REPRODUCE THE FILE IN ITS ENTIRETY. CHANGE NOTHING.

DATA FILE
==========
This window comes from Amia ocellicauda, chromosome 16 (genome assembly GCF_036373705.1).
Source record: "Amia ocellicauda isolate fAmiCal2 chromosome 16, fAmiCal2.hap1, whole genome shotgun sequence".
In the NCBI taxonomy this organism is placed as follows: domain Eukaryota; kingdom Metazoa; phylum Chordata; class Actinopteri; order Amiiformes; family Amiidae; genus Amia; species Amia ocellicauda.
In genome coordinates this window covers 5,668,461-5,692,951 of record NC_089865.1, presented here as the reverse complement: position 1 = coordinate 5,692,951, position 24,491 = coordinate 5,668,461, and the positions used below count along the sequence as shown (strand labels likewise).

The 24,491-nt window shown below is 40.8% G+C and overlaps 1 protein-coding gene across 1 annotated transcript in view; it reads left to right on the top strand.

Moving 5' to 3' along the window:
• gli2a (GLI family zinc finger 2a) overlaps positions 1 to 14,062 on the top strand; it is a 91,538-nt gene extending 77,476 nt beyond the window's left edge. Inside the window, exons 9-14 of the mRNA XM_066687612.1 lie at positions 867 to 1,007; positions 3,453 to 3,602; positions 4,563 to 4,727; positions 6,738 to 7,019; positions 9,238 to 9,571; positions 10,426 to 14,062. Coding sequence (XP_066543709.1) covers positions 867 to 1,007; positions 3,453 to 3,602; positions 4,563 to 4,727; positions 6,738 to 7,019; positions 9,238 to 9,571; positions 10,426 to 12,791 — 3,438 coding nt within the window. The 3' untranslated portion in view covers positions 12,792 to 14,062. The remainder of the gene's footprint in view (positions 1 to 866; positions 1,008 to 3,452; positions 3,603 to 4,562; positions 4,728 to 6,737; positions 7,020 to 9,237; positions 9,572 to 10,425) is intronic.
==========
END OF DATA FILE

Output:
This window comes from Amia ocellicauda, chromosome 16 (genome assembly GCF_036373705.1).
Source record: "Amia ocellicauda isolate fAmiCal2 chromosome 16, fAmiCal2.hap1, whole genome shotgun sequence".
In the NCBI taxonomy this organism is placed as follows: domain Eukaryota; kingdom Metazoa; phylum Chordata; class Actinopteri; order Amiiformes; family Amiidae; genus Amia; species Amia ocellicauda.
In genome coordinates this window covers 5,668,461-5,692,951 of record NC_089865.1, presented here as the reverse complement: position 1 = coordinate 5,692,951, position 24,491 = coordinate 5,668,461, and the positions used below count along the sequence as shown (strand labels likewise).

The 24,491-nt window shown below is 40.8% G+C and overlaps 1 protein-coding gene across 1 annotated transcript in view; it reads left to right on the top strand.

Moving 5' to 3' along the window:
• gli2a (GLI family zinc finger 2a) overlaps positions 1 to 14,062 on the top strand; it is a 91,538-nt gene extending 77,476 nt beyond the window's left edge. Inside the window, exons 9-14 of the mRNA XM_066687612.1 lie at positions 867 to 1,007; positions 3,453 to 3,602; positions 4,563 to 4,727; positions 6,738 to 7,019; positions 9,238 to 9,571; positions 10,426 to 14,062. Coding sequence (XP_066543709.1) covers positions 867 to 1,007; positions 3,453 to 3,602; positions 4,563 to 4,727; positions 6,738 to 7,019; positions 9,238 to 9,571; positions 10,426 to 12,791 — 3,438 coding nt within the window. The 3' untranslated portion in view covers positions 12,792 to 14,062. The remainder of the gene's footprint in view (positions 1 to 866; positions 1,008 to 3,452; positions 3,603 to 4,562; positions 4,728 to 6,737; positions 7,020 to 9,237; positions 9,572 to 10,425) is intronic.